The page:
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Things to consider when creating a Christmas advert
Rebecca Smith - Artworker 20th December 2019 Read time 7 minutes
Let's face it, as soon as Halloween is over, our thoughts turn to Christmas (although there may have been a few of us which have been thinking about it a lot earlier!) For some people, however, Christmas doesn't start until they see the Coca Cola truck rolling in on the telly or the ever-popular John Lewis advert, known to be the advertisement to look out for at this time of year and the one to beat with the sentimental message and the 'arrrw' factor! Love it or hate it, it certainly got our office talking! So, what makes a good Christmas advert and what are the things that people need to consider when making one?
The Emotion Factor
Well let's start with the obvious. Emotion. Christmas is all about reconnecting with people and being with the people we care about. Our emotions are heightened this time of year, which is reflected in the songs that we hear, the films that we watch and also advertisements. For those that love Christmas (and I'm including myself in that!) it reminds us of a simpler time when we were young and nostalgia is definitely a key factor in this. John Lewis was one of the first brands to acknowledge this tactic and work it into their adverts to their advantage. They rely on sentimental storytelling that proves popular to viewers, who then look forward to the new advert year on year. Characterisation, the use of animals and to add this year, a dragon, seem to be more popular than using real people. It also gets people in store with their added tactic of creating a soft toy of the year's creation. These often sell out in record time with other retailers starting to follow suit, thus the recent arrival of Aldi selling Kevin the carrot plush toys!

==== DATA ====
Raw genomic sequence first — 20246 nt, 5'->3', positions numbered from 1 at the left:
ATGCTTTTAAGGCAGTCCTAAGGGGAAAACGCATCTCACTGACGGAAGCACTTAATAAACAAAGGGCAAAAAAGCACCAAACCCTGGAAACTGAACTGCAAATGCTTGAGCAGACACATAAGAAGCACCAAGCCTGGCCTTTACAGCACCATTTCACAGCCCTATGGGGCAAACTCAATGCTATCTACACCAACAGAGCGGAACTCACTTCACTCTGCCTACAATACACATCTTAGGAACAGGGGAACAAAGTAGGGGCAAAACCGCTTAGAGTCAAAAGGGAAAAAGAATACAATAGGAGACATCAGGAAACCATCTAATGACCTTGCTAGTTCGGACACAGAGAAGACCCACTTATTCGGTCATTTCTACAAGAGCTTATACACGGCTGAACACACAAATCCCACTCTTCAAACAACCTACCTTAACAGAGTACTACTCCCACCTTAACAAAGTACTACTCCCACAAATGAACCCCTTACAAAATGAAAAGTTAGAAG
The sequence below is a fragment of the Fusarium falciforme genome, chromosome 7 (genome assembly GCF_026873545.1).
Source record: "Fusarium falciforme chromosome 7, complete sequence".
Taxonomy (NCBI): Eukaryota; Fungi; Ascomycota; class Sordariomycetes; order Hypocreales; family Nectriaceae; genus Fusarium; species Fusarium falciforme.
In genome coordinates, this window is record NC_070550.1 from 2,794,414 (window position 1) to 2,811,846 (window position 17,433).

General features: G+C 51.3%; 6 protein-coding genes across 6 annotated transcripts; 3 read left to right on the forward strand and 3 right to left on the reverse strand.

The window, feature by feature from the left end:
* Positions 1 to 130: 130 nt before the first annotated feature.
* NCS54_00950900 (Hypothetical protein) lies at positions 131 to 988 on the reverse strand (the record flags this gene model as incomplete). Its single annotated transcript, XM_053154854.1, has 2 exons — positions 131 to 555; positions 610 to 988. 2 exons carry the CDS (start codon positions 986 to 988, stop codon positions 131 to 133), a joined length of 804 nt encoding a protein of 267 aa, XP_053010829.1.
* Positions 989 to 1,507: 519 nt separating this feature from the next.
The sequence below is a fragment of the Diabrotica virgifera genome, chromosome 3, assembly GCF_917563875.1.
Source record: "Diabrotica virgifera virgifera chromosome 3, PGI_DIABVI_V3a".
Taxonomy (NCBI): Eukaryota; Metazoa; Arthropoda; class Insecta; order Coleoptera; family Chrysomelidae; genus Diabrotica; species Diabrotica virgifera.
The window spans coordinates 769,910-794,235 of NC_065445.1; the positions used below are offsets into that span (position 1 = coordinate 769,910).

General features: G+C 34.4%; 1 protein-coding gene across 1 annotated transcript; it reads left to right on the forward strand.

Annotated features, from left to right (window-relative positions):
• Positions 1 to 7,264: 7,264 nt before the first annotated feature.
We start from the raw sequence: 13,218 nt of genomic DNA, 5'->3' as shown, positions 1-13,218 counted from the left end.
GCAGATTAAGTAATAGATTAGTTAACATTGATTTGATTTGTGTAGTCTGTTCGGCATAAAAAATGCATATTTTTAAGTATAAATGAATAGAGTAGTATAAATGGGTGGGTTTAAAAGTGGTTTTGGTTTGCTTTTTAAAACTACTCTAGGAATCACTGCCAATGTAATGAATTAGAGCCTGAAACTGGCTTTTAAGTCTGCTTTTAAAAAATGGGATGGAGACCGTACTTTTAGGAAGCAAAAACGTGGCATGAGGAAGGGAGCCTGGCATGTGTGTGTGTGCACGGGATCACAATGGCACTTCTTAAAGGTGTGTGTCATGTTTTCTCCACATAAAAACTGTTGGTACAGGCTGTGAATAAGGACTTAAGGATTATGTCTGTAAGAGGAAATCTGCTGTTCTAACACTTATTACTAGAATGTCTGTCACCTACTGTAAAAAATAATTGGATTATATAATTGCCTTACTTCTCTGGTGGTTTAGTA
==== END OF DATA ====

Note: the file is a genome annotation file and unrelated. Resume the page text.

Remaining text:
Humour is another element which is being pushed through in Christmas advertising, with Marks & Spencer and their dancing jumpers and the very catchy Ikea advert. Like a real-life Toy Story, it focuses on toys and ornaments coming to life whilst rapping to a UK grime soundtrack. An unexpected concept creating a memorable experience, making you laugh and therefore selling the brand to the consumer in a positive light.